We can also pull back. This is not as intricate as links but can be useful, can sometimes give a rounded perspective. Just don’t forget to get back tight—mistakes are made when you extrapolate from the general condition. We can see the circling traffic and the externals of fields and hedgerows, uncounted pressures. The air-swiping of the turbine blade. The exclusion zone around these three buildings—see that? A clear pattern of security. Those empty sentinel spots are manned. Do you want to go in deeper? Thought you would. We can find a point of contact if we get down into the earth. The corridors are cool. Try this way. Yes. Here is a man, alone in a quiet room. No distractions. The terminal in front of him is a glass box of colours and perpendicular truth. Let’s move into his ear. See that scar? Perhaps he had surgery when he was young to remove a poisoned bone. Perhaps he doesn’t hear as well as he used to, but hears well enough for the job at hand. (amreadynowyesyes) He flies without moving. Do it now.
Of course, we all knew what was going to happen, you know? It was absolutely on the cards. Would have put good money. Saw it coming. Totally knew. After all, how ridiculous was the idea to start with? Even professionals wear safety equipment, have nets and harnesses keeping them from the smash-and-spill that—considering his age, the dodgy wire, the fact that he’d said this was an unapproved, one-time-only attempt—inevitable. No one said anything though. Or perhaps they did, but we can’t recall who it was or what was said, but there was definitely a feeling that someone should step in, step up, speak out. Call the security guard up to the roof. Call the police, if necessary. We had our phones out to take pictures. Perhaps we were out of signal, or all the ducting and aerials up there affected the connection. Anyway, we know that there was a move towards someone asking, or telling him, to stop. Perhaps. We think. When he fell we could barely watch. Someone said that someone should have stopped him. And someone should have. Our hands could have reached out and held him down, held him in place until agreement had been reached about what to do, who to call, and who should speak. Then he fell. Pity us, for we have seen a terrible thing. We are scarred by it not physically, but mentally, you know? We are afraid of talking about this too much, and gather in corners to whisper, intimate, raise eyebrows when we have to use words like height, fall, spill, in our everyday interactions. And his mother told us we weren’t allowed to go to his funeral, so we held our own ceremony. Took a picture from Facebook, one of him spinning the flame poi, to framed with flowers. We did a brilliant job. We took turns to speak, each of us recounting a particular memory, some outlandish dare that had gone well, followed by some soft private moment of when we had absolutely connected, when we had touched. We really made the most of it. We cried and held hands. It was awesome.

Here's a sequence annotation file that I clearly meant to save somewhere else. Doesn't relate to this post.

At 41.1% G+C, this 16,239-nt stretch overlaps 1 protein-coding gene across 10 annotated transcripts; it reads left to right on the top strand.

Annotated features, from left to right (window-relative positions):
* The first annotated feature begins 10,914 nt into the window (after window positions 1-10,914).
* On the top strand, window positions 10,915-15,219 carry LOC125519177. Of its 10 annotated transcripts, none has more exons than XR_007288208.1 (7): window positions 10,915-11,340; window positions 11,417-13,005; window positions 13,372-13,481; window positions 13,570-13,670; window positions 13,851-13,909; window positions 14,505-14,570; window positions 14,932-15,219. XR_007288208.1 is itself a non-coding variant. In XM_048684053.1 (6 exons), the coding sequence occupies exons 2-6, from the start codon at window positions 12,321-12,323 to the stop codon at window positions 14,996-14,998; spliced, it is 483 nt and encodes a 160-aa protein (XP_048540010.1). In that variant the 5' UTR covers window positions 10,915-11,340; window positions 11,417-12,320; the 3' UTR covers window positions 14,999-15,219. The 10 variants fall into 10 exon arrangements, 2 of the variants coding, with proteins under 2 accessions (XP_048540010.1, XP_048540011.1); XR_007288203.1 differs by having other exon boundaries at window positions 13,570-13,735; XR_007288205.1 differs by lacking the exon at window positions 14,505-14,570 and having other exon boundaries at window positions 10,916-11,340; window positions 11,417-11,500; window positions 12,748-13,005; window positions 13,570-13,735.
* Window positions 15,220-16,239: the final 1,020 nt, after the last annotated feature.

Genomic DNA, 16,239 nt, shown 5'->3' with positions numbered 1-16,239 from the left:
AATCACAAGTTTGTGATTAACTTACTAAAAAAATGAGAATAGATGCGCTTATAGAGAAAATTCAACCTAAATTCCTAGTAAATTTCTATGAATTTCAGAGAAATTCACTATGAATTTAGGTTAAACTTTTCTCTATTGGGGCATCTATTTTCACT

Annabel Banks is an English writer of poetry and prose. Recent work can be found in 3:AM, International Times, Dirty Chai, The Manchester Review, and other journals and magazines. In 2015 Annabel was nominated for the Pushcart Prize twice (poetry and prose) and for Blazevox’s Bettering American Poetry. See annabelbanks.com or Tweet @annabelwrites. She would love to hear from you.